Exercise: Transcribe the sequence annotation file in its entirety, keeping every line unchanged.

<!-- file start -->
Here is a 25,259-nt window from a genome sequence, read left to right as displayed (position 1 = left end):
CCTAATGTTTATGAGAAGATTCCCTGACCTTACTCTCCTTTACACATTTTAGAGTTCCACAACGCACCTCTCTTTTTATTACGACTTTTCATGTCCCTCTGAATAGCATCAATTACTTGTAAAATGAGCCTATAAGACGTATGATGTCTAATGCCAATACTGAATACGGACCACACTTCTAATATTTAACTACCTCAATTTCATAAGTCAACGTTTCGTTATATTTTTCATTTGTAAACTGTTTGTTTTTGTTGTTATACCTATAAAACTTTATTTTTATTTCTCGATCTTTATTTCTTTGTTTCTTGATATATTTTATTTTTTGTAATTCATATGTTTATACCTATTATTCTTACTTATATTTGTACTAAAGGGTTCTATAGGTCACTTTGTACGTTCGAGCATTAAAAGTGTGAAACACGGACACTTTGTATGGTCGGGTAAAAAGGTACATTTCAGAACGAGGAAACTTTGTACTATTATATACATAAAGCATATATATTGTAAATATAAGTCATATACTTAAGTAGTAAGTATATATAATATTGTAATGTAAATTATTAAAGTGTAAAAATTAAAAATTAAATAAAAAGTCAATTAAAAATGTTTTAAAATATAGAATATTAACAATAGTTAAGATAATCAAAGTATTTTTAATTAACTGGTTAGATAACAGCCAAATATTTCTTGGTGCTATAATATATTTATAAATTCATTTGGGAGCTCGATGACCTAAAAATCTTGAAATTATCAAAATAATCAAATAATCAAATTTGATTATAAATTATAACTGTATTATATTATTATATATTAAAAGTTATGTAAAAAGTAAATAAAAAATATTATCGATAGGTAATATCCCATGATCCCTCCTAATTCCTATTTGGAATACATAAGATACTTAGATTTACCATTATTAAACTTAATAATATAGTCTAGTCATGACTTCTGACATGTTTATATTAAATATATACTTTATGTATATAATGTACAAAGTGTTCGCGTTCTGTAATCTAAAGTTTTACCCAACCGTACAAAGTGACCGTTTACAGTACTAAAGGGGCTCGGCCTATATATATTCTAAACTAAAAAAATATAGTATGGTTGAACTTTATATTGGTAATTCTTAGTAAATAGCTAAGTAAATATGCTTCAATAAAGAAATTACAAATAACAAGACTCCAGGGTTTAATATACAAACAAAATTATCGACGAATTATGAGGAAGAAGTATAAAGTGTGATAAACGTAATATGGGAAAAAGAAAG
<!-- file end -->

Here is a 25,259-nt window from a genome sequence, read left to right as displayed (position 1 = left end):
CCTAATGTTTATGAGAAGATTCCCTGACCTTACTCTCCTTTACACATTTTAGAGTTCCACAACGCACCTCTCTTTTTATTACGACTTTTCATGTCCCTCTGAATAGCATCAATTACTTGTAAAATGAGCCTATAAGACGTATGATGTCTAATGCCAATACTGAATACGGACCACACTTCTAATATTTAACTACCTCAATTTCATAAGTCAACGTTTCGTTATATTTTTCATTTGTAAACTGTTTGTTTTTGTTGTTATACCTATAAAACTTTATTTTTATTTCTCGATCTTTATTTCTTTGTTTCTTGATATATTTTATTTTTTGTAATTCATATGTTTATACCTATTATTCTTACTTATATTTGTACTAAAGGGTTCTATAGGTCACTTTGTACGTTCGAGCATTAAAAGTGTGAAACACGGACACTTTGTATGGTCGGGTAAAAAGGTACATTTCAGAACGAGGAAACTTTGTACTATTATATACATAAAGCATATATATTGTAAATATAAGTCATATACTTAAGTAGTAAGTATATATAATATTGTAATGTAAATTATTAAAGTGTAAAAATTAAAAATTAAATAAAAAGTCAATTAAAAATGTTTTAAAATATAGAATATTAACAATAGTTAAGATAATCAAAGTATTTTTAATTAACTGGTTAGATAACAGCCAAATATTTCTTGGTGCTATAATATATTTATAAATTCATTTGGGAGCTCGATGACCTAAAAATCTTGAAATTATCAAAATAATCAAATAATCAAATTTGATTATAAATTATAACTGTATTATATTATTATATATTAAAAGTTATGTAAAAAGTAAATAAAAAATATTATCGATAGGTAATATCCCATGATCCCTCCTAATTCCTATTTGGAATACATAAGATACTTAGATTTACCATTATTAAACTTAATAATATAGTCTAGTCATGACTTCTGACATGTTTATATTAAATATATACTTTATGTATATAATGTACAAAGTGTTCGCGTTCTGTAATCTAAAGTTTTACCCAACCGTACAAAGTGACCGTTTACAGTACTAAAGGGGCTCGGCCTATATATATTCTAAACTAAAAAAATATAGTATGGTTGAACTTTATATTGGTAATTCTTAGTAAATAGCTAAGTAAATATGCTTCAATAAAGAAATTACAAATAACAAGACTCCAGGGTTTAATATACAAACAAAATTATCGACGAATTATGAGGAAGAAGTATAAAGTGTGATAAACGTAATATGGGAAAAAGAAAG